Should the Court of Protection hear all cases in public?
The Court of Protection deals with harrowing and sensitive cases concerning the most vulnerable in society. It makes difficult and contentious rulings on a daily basis about the welfare of those who are incapable of managing themselves and their assets.
Until 2010 all decisions were heard behind closed doors but then Judges were able to decide on a case by case basis whether to allow the media into the court room. John Hemming MP believes it would be best to make all its hearings public. Amelia Hill in a special report for the Guardian newspaper on 7 November 2011 investigated.
The Court of Protection has to balance some of the most fundamental principles underpining society such as the right to individual freedom of choice (likewhere to live; whether to have sex; whether to marry etc); the right to family life and the protection of those who lack capacity from harming themselves and others.
Some of the cases must involve the judgment of Soloman – for example is it better for the vulnerable person to be cared for at home or by a local authority or hospital? On the face of it a loving family may be the better environment but the actual ability to provide the care necessary may be inadequate to prevent harm from infection or to act purely in the best interests of the ‘patient’.
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Is John Hemming’s argument correct when in discussion with Amelia Hill he said that the lack of public hearings prevents “legitimate public discussion of vital legal, moral and social issues”? It is true that public debate following the investigation of the phone hacking scandal at News International has had an interesting impact on the perception of the public about the importance of privacy and the effects of that being breached not only for celebrities but the public in general and distressed persons in particular. However, one wonders whether the human interest in intensely personal matters heard by the Court of Protection being examined in all parts of the media will help the public to take more than a ‘Big Brother’ voyeur approach to the cases.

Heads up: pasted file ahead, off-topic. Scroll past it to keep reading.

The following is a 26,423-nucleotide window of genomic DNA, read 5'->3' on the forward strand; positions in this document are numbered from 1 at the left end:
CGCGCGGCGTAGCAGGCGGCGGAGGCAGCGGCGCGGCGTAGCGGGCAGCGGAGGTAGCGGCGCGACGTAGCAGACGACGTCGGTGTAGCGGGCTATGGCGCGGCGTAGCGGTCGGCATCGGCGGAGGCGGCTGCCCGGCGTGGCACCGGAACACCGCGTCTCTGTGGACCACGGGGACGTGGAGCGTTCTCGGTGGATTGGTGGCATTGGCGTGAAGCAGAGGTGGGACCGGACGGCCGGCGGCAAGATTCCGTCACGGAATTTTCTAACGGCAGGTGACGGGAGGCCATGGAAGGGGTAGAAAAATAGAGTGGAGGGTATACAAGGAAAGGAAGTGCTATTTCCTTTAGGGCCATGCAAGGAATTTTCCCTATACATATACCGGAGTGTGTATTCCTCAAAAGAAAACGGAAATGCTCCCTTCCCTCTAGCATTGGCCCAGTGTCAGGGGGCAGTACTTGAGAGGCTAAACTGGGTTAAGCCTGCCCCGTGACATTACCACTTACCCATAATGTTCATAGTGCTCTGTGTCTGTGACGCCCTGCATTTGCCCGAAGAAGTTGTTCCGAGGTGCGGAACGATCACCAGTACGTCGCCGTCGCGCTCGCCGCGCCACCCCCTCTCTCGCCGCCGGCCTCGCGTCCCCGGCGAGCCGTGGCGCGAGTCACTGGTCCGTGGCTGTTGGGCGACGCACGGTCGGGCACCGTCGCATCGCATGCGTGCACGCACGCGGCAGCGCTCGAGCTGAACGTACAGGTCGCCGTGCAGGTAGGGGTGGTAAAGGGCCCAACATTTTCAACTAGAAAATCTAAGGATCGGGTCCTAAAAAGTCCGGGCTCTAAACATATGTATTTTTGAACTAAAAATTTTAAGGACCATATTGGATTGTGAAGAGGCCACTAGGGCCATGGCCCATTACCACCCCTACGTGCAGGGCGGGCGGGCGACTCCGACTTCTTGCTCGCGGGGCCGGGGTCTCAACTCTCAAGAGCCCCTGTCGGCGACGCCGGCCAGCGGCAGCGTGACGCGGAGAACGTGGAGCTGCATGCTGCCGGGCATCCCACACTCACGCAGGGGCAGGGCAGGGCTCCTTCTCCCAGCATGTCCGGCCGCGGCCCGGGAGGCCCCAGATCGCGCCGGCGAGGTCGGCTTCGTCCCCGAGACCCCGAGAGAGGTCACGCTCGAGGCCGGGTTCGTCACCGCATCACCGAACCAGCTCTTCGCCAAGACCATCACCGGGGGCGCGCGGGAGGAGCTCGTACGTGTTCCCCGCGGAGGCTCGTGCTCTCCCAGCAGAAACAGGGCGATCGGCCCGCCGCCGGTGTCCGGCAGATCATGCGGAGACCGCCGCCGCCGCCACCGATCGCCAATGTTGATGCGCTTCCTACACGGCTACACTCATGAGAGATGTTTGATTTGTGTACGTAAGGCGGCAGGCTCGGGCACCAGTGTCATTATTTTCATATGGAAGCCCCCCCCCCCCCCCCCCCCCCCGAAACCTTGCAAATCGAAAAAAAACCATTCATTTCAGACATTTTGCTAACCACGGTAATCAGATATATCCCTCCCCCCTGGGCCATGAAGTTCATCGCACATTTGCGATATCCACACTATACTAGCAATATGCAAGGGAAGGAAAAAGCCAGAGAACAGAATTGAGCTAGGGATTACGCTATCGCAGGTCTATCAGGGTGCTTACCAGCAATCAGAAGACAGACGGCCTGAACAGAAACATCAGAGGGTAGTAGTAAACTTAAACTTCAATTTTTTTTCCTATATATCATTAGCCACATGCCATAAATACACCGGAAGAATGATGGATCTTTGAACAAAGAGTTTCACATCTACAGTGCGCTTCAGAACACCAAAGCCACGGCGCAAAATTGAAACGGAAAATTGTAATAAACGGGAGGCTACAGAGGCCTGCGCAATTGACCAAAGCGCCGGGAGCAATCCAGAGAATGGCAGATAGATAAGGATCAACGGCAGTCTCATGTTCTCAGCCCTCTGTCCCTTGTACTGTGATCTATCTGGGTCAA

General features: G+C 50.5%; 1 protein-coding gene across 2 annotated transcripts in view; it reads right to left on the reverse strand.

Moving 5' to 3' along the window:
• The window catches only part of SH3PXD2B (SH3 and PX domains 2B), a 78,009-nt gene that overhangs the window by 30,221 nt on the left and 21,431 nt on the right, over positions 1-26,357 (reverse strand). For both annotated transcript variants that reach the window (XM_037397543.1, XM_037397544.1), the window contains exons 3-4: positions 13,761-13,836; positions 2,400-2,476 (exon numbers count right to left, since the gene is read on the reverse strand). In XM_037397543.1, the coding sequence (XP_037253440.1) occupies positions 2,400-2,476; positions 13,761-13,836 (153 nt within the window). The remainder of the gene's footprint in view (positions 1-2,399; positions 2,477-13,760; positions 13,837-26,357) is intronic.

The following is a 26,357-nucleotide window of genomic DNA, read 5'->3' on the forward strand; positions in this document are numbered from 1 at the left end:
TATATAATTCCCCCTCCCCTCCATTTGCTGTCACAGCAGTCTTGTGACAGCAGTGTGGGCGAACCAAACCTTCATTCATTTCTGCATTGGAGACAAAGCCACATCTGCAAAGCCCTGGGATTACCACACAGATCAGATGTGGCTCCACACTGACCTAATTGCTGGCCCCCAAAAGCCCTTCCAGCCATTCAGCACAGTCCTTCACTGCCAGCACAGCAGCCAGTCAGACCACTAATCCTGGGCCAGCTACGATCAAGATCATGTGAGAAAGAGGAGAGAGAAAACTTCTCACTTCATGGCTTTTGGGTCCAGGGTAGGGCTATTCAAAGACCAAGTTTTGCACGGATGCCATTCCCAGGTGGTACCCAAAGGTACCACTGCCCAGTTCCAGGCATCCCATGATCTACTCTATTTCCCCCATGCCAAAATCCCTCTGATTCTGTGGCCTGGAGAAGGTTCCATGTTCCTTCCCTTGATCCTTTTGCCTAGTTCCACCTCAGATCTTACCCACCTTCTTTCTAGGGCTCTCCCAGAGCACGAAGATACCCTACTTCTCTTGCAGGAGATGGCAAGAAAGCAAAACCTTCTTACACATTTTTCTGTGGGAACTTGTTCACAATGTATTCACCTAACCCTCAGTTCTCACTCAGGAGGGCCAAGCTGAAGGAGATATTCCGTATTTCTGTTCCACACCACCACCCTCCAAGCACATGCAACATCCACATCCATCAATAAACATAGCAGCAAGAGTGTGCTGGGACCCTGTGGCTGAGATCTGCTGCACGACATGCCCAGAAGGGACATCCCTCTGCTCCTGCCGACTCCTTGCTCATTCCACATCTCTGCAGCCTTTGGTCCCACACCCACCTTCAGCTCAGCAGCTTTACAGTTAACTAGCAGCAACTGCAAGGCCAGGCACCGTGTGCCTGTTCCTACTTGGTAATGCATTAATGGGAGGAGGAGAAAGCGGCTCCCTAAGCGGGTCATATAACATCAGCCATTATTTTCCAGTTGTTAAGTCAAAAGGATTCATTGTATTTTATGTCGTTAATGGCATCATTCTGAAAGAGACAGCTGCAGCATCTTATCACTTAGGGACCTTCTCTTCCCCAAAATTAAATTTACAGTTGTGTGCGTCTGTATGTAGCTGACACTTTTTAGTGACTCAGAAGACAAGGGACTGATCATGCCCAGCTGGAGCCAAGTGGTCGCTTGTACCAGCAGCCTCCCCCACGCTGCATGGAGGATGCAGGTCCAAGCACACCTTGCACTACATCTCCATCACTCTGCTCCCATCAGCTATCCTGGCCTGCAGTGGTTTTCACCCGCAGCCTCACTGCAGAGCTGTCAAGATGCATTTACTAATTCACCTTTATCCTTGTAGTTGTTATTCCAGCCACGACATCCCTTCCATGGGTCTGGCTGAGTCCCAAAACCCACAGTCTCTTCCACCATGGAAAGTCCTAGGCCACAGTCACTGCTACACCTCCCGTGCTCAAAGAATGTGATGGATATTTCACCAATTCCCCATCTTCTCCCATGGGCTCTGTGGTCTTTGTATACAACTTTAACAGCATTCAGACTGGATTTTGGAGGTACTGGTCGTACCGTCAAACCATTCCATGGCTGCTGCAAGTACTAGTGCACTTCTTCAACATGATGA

It is true that the court cases to date on the right to die and the protection of those who may assist the patient when they are no longer able to end their own life, such as the Purdy case, have generated a much welcome debate about end of life decisions and the quality of life in difficult situations. They may even yet have an impact on the universal quality of pallative care in the UK rather than a postcode lottery of care.
How far must the state intervene in the problems surrounding the questions of depriving a person of liberty, life or the ability to have a family? Surely, protection is required to ensure that the potential risk of family members or carers benefiting financially or otherwise from what may be inappropriate behaviour towards the vulnerable is minimised. There must be accountability of those responsible for dealing with such matters as the Baby P case demonstrated but if I were a vulnerable person I would like to think that an independent Judge would not always take the line of the professional against my carer and would focus as required on what is in my best interests. If that is to allow the air of public debate into the arena then the Judge could decide to open the window of the court to the world but if there is no merit in public discussion of the personal problems facing me and my carers and advisers then I would like to think that a Judge could decide that the best thing for me would be to hear the issues with the window firmly closed.
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